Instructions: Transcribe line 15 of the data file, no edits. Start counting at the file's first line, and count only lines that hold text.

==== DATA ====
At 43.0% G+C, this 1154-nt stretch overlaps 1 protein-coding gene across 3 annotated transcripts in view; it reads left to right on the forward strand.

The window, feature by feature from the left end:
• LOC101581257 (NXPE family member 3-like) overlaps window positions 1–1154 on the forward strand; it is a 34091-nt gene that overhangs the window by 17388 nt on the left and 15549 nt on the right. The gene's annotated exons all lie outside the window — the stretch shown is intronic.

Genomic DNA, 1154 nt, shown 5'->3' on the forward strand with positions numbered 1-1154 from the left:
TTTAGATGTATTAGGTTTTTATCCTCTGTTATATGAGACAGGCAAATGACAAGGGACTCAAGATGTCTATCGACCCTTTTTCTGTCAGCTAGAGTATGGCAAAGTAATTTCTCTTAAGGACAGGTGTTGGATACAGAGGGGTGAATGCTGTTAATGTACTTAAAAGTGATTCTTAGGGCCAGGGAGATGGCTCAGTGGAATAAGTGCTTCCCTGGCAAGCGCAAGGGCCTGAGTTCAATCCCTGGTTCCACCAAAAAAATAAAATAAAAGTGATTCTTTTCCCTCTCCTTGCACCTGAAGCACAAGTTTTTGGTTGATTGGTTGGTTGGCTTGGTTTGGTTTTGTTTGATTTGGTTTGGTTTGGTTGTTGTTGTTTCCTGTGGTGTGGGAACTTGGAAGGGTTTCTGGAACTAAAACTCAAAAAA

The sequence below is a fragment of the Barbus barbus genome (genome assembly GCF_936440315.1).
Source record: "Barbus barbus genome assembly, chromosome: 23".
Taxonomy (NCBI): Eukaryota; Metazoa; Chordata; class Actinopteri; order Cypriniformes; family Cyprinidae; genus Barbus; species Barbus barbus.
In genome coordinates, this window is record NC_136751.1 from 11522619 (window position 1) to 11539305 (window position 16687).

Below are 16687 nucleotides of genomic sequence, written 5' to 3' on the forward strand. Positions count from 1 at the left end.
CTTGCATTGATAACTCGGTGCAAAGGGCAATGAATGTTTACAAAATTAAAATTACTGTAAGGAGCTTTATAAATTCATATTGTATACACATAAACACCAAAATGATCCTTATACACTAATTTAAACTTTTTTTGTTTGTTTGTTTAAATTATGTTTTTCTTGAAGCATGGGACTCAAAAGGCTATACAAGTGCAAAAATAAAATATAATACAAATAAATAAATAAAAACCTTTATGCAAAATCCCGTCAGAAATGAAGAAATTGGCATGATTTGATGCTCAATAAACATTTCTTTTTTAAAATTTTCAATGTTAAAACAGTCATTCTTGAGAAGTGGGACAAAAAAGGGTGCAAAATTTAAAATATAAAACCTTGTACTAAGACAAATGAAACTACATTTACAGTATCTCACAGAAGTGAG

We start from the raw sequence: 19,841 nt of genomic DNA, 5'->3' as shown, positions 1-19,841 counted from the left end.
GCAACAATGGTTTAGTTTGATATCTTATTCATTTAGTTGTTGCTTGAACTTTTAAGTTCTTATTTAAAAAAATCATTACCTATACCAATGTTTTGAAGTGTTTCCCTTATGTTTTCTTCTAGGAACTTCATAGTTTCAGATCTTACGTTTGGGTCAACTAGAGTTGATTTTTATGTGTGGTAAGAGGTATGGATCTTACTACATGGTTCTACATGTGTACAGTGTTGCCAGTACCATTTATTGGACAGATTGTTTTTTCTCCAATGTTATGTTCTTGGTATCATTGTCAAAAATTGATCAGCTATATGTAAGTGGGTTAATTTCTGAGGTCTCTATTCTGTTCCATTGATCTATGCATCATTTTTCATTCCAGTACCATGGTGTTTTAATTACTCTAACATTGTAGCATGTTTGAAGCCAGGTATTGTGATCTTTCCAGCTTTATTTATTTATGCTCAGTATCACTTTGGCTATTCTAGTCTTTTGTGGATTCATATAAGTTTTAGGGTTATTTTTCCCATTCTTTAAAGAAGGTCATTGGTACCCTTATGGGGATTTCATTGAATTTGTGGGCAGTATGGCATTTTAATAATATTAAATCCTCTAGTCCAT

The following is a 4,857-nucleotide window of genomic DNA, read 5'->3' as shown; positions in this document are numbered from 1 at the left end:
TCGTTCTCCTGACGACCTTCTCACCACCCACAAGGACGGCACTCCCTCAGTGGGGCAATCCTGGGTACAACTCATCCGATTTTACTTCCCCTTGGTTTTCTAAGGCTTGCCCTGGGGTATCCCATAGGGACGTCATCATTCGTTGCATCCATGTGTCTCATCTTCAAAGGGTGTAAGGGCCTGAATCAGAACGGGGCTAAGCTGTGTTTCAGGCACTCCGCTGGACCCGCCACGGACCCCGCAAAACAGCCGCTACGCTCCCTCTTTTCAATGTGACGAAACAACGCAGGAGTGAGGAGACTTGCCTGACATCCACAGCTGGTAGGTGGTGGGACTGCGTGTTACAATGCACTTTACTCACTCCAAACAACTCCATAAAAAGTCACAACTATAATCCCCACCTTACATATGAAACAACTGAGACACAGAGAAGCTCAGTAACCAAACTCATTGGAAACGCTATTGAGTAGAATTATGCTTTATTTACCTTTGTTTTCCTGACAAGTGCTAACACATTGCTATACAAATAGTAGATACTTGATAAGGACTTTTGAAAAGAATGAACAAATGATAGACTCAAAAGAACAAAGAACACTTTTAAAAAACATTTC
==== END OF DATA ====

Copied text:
TCGTTCTCCTGACGACCTTCTCACCACCCACAAGGACGGCACTCCCTCAGTGGGGCAATCCTGGGTACAACTCATCCGATTTTACTTCCCCTTGGTTTTCTAAGGCTTGCCCTGGGGTATCCCATAGGGACGTCATCATTCGTTGCATCCATGTGTCTCATCTTCAAAGGGTGTAAGGGCCTGAATCAGAACGGGGCTAAGCTGTGTTTCAGGCACTCCGCTGGACCCGCCACGGACCCCGCAAAACAGCCGCTACGCTCCCTCTTTTCAATGTGACGAAACAACGCAGGAGTGAGGAGACTTGCCTGACATCCACAGCTGGTAGGTGGTGGGACTGCGTGTTACAATGCACTTTACTCACTCCAAACAACTCCATAAAAAGTCACAACTATAATCCCCACCTTACATATGAAACAACTGAGACACAGAGAAGCTCAGTAACCAAACTCATTGGAAACGCTATTGAGTAGAATTATGCTTTATTTACCTTTGTTTTCCTGACAAGTGCTAACACATTGCTATACAAATAGTAGATACTTGATAAGGACTTTTGAAAAGAATGAACAAATGATAGACTCAAAAGAACAAAGAACACTTTTAAAAAACATTTC